TalkTalk Telecom Group (LSE: TALK) announced a 15% dividend increase alongside its 2015/16 results on Thursday morning. This takes the total payout to 15.87p per share for last year. That’s equivalent to a yield of 5.9%.
The only problem is that this dividend looks increasingly unaffordable to me.
TalkTalk’s dividend payout cost the firm £135m last year. At the same time, net debt rose by £90m to £679m. I believe this increase would have been much bigger if TalkTalk hadn’t been able to raise £61m in a one-off sale of surplus shares from its Employee Share Ownership Trust.
These figures make it clear to me that a sizeable part of TalkTalk’s dividend is being funded with debt. This has been the case for several years, in my opinion. This is one reason why the company’s net debt is now a whopping 8.6 times last year’s adjusted post-tax profits.
Adjusted earnings per share are expected to rise by 58% to 14.6p in 2016/17. TalkTalk said on Thursday that it expects to free cash flow to cover the dividend this year. The firm has been investing in new services, so these gains may be possible.
However, even if TalkTalk does deliver on forecasts, the stock’s 2017 forecast P/E of 18 looks expensive to me. I think there’s better value elsewhere.
Can this mining giant beat the odds?
Indian mining giant Vedanta Resources (LSE: VED) has cut its dividend by 52% to 30 cents per share after unveiling a full-year loss of $1.8bn. The firm’s revenue fell by 17% to $10.7bn last year, while earnings before interest, tax, depreciation and amortisation fell by 38% to $2.3bn.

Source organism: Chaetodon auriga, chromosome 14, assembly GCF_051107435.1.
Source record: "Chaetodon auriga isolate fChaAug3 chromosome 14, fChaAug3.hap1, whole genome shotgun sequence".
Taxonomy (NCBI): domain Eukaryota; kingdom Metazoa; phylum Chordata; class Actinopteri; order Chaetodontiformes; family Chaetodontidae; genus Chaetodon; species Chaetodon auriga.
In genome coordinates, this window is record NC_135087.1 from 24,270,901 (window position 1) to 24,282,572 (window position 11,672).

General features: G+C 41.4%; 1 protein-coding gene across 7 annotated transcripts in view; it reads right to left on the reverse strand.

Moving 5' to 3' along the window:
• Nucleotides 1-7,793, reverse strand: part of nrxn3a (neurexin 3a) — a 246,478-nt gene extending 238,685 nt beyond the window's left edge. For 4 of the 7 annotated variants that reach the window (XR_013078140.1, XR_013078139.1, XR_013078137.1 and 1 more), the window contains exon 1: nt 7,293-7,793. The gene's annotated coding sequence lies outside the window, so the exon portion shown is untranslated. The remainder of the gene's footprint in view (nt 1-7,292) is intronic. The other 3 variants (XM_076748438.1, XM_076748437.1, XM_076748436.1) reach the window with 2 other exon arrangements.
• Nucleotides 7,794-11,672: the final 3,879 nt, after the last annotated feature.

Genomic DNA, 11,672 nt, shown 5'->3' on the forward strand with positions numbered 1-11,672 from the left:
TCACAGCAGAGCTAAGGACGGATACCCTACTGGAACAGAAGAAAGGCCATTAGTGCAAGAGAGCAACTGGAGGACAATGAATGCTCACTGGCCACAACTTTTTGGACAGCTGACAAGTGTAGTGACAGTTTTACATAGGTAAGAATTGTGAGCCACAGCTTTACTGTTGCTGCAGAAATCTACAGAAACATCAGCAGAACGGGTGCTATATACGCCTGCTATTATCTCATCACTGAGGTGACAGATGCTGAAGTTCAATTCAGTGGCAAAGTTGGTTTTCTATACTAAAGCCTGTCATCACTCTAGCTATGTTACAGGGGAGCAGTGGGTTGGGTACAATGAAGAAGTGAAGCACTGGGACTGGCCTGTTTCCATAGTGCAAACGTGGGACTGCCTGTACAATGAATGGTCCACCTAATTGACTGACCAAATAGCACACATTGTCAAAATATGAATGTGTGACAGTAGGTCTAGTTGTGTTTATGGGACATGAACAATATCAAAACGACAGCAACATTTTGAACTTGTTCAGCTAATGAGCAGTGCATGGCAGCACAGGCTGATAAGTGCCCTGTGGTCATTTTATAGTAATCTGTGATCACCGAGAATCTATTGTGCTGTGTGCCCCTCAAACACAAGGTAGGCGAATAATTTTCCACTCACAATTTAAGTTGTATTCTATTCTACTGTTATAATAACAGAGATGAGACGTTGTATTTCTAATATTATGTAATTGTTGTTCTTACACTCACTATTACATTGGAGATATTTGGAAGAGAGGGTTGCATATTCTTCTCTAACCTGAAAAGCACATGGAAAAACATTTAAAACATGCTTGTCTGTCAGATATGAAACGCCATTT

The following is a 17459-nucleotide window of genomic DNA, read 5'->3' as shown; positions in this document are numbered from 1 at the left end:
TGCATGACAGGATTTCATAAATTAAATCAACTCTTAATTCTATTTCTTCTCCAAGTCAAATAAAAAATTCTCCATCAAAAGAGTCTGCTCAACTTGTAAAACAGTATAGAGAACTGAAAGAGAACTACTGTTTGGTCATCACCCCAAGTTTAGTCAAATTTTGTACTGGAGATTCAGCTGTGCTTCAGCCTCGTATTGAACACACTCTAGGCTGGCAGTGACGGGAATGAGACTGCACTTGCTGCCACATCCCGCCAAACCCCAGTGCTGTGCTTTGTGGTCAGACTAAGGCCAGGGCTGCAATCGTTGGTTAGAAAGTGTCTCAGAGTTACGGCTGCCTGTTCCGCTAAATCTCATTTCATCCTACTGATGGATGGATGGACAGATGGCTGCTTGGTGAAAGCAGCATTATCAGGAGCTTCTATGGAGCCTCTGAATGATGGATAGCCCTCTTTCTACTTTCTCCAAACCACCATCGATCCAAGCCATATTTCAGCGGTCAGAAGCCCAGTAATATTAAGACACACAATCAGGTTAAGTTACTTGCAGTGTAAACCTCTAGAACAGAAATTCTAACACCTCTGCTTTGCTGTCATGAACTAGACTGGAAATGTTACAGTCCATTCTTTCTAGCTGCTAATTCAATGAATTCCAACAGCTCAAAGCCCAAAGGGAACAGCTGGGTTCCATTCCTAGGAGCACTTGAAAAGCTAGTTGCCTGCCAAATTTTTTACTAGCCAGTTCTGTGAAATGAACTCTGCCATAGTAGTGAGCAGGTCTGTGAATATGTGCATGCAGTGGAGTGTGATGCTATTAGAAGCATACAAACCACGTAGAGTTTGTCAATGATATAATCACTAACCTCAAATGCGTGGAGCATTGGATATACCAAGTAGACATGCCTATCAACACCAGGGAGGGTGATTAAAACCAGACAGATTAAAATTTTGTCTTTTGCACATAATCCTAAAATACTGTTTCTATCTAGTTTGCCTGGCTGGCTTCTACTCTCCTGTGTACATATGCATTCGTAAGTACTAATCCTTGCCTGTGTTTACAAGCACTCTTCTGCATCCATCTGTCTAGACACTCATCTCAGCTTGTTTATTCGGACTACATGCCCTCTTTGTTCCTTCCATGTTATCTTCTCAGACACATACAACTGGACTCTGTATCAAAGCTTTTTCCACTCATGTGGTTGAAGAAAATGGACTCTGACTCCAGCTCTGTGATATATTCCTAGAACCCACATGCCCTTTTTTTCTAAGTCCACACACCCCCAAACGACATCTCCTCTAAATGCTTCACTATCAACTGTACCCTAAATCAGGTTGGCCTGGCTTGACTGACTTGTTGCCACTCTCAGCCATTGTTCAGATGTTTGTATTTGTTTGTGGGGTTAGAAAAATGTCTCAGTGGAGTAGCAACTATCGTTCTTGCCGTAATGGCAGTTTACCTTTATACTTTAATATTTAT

The reduced dividend still provides an attractive yield of 5.5%, although shareholders who bought at higher prices may be disappointed. There was some good news, however. Vedanta was able to reduce its net debt by $1.1bn to $7.3bn, thanks to free cash flow of $1.7bn.
The problem is that the firm’s debt commitments remain massive. Vedanta made interest payments of $1.2bn last year. That’s more than 10% of its revenue. While debt remains high, the shares are fundamentally risky. That’s why I’m not convinced the dividend is safe, even though this year’s dividend payout will cost the firm just $83m.
More trouble may lie ahead
Shares in construction and support services firm Interserve (LSE: IRV) fell by 23% in one day last week after the firm warned it would have to take a £70m cash impairment on a project in Glasgow.
Interserve didn’t provide any updated profit or dividend guidance in its statement. This seems to have left City analysts uncertain about whether to cut their forecasts. Consensus forecasts for earnings and dividends published by Reuters have so far remain unchanged. These estimates suggest that Interserve now trades on a 2016 forecast P/E of just 4.8 and offers a prospective dividend yield of 8%!
Given that Interserve has already warned net debt will rise by £35m as a result of the £70m charge, I believe a dividend cut is a significant risk. I’d be tempted to wait until the picture is a little clearer before considering an investment.